13 A. As I mentioned, this man from Konjevic Polje who had a watch on
14 also had dates on his watch, and he showed us the date.
15 Q. Yes. So other than the fact that this -- a man was wearing a
16 watch and showed you the time, 10.30, you've testified to that earlier
17 this morning, and the date, you wouldn't have had any idea what day it
18 was, would you? Let me rephrase that. You wouldn't have now any idea
19 what day it was.
20 A. That's right. I wouldn't know what day it was, but I do know it
21 was the 21st of March, 1993.
22 Q. Yes. Okay. But the only reason you know that, according to what
23 you say, is that the man who was there with you showed you his watch or,
24 alternatively, told you from looking at his watch that it's 10.30 a.m.,
25 the 21st of March. Right?
1 A. Yes. As I said, when the APC arrived, the UNPROFOR APC, the man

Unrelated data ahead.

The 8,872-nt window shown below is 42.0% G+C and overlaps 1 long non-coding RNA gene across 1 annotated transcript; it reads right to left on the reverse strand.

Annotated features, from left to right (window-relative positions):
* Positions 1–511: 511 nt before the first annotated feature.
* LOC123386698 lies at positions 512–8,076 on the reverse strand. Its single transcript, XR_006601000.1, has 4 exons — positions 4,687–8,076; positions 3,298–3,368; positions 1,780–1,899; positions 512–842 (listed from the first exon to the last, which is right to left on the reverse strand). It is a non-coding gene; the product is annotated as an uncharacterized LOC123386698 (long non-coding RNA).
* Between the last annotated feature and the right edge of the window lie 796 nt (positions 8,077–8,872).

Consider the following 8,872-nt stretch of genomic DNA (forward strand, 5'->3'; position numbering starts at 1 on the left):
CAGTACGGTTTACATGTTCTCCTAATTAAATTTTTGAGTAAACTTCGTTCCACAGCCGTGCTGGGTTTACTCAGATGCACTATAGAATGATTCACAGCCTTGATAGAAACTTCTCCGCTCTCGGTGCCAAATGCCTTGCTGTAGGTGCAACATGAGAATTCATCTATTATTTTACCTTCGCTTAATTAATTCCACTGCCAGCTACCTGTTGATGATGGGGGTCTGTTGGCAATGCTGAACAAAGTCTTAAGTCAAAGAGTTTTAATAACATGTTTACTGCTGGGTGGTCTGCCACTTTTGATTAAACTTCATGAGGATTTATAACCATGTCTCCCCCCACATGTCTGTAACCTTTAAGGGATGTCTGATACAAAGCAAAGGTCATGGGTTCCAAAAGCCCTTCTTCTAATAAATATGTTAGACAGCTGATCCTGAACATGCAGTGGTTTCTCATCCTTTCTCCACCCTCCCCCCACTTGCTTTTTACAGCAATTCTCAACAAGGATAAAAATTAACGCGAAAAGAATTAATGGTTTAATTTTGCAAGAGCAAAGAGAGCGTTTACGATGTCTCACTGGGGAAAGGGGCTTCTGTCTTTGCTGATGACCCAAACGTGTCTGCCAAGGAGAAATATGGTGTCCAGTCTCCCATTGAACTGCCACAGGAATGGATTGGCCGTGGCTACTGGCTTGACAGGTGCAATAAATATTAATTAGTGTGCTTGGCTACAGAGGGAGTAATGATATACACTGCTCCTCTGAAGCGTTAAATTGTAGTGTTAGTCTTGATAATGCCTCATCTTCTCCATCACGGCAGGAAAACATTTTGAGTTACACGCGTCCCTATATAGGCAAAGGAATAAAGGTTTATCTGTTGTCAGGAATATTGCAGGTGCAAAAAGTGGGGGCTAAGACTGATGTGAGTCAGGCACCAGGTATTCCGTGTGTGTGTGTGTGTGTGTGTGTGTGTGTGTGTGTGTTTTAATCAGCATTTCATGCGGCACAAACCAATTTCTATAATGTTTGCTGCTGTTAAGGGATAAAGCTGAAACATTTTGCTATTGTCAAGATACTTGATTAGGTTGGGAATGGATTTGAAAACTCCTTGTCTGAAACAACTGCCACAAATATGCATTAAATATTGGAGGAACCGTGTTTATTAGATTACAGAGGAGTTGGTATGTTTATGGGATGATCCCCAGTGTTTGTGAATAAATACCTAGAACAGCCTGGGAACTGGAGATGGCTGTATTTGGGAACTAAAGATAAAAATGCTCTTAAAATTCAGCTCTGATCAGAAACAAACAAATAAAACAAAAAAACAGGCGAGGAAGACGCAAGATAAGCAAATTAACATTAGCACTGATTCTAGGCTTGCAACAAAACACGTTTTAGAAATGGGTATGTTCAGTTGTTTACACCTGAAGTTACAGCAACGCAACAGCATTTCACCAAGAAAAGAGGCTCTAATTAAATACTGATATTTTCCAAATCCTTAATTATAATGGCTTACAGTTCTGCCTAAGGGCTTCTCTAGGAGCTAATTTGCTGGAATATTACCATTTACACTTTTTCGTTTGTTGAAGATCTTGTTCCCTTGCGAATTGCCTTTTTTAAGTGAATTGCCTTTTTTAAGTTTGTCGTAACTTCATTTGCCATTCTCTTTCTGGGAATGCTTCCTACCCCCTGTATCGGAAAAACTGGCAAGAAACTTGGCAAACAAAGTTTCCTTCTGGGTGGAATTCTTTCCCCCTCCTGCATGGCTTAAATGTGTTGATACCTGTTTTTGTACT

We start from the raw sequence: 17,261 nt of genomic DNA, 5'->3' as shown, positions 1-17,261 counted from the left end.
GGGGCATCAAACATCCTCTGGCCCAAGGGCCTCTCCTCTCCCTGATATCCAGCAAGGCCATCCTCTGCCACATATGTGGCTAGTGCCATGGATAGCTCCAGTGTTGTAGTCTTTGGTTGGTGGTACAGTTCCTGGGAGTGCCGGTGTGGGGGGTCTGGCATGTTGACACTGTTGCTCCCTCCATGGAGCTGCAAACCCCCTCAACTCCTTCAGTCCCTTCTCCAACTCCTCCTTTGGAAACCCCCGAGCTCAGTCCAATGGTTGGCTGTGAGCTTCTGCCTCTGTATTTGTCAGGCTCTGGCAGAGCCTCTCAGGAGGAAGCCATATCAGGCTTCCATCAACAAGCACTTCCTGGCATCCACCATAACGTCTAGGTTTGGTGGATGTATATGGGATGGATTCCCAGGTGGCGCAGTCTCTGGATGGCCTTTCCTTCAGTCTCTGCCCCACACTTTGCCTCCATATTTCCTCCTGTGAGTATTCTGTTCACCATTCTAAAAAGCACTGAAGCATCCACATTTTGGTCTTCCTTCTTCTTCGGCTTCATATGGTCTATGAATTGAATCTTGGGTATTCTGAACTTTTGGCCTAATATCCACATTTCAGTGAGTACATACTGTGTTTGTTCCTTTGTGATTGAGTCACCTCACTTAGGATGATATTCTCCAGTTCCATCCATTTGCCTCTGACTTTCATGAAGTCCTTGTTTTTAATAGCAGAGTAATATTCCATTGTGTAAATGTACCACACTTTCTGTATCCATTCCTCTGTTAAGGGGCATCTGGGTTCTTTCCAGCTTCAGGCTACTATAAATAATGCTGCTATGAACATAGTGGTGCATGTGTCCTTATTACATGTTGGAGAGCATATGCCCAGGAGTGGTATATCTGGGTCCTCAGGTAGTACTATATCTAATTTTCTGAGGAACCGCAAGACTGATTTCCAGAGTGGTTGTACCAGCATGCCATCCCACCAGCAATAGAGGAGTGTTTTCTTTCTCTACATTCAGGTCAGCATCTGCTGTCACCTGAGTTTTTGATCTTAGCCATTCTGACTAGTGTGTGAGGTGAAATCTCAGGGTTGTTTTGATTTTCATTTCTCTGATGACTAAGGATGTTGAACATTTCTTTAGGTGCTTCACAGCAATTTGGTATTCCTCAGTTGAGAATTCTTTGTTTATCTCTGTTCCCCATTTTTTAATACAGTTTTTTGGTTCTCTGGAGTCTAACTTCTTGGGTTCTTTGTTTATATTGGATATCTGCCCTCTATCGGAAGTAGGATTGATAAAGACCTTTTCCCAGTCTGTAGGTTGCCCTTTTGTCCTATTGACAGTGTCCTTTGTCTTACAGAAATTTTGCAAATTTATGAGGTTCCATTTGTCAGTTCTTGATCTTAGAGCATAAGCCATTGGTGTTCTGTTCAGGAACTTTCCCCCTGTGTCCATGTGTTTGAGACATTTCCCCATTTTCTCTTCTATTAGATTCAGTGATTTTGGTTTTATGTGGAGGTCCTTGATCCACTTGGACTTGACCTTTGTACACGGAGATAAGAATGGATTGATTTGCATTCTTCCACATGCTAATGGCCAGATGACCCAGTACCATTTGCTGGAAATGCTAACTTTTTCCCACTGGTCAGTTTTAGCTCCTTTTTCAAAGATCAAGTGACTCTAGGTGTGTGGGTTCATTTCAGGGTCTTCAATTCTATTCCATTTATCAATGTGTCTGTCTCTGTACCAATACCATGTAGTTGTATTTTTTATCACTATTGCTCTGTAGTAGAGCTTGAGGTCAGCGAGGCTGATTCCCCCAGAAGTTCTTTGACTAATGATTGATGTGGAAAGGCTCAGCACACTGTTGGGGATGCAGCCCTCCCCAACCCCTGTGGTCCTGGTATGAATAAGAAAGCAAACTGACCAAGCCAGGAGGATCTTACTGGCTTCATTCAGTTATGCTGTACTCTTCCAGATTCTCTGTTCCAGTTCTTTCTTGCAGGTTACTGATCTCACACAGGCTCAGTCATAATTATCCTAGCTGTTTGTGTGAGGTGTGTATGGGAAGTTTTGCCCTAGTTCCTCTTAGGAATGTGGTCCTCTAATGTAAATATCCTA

2 looked at his watch. I was standing next to him and he showed it to me.
3 It said 10.30 and there was the date there as well, the 21st of March.
4 This was all happening in March.
5 Q. Right. And do you know why he showed you his watch? Can you
6 remember? I mean, it's a remarkable detail to remember some ten years
7 later, isn't it?
8 A. He showed me to show at what time the APC had arrived so that we
9 could make plans concerning our evacuation to Tuzla.
10 Q. Uh-huh. And how was it going to assist you to know that it was
11 10.30 a.m. to make plans, to get evacuated to Tuzla? How was that going
12 to help you?
13 A. Because in the morning, at around 7.00 a.m., I was in front of the
14 municipality. We were standing around talking, wondering how we could get
15 evacuated to Tuzla. And when we noticed the arrival of the UNPROFOR APC,
16 we were happy that the UNPROFOR vehicle had arrived because we thought it
17 had come to get us. That's why he showed us the watch, so that we would
18 know what time the vehicle had arrived.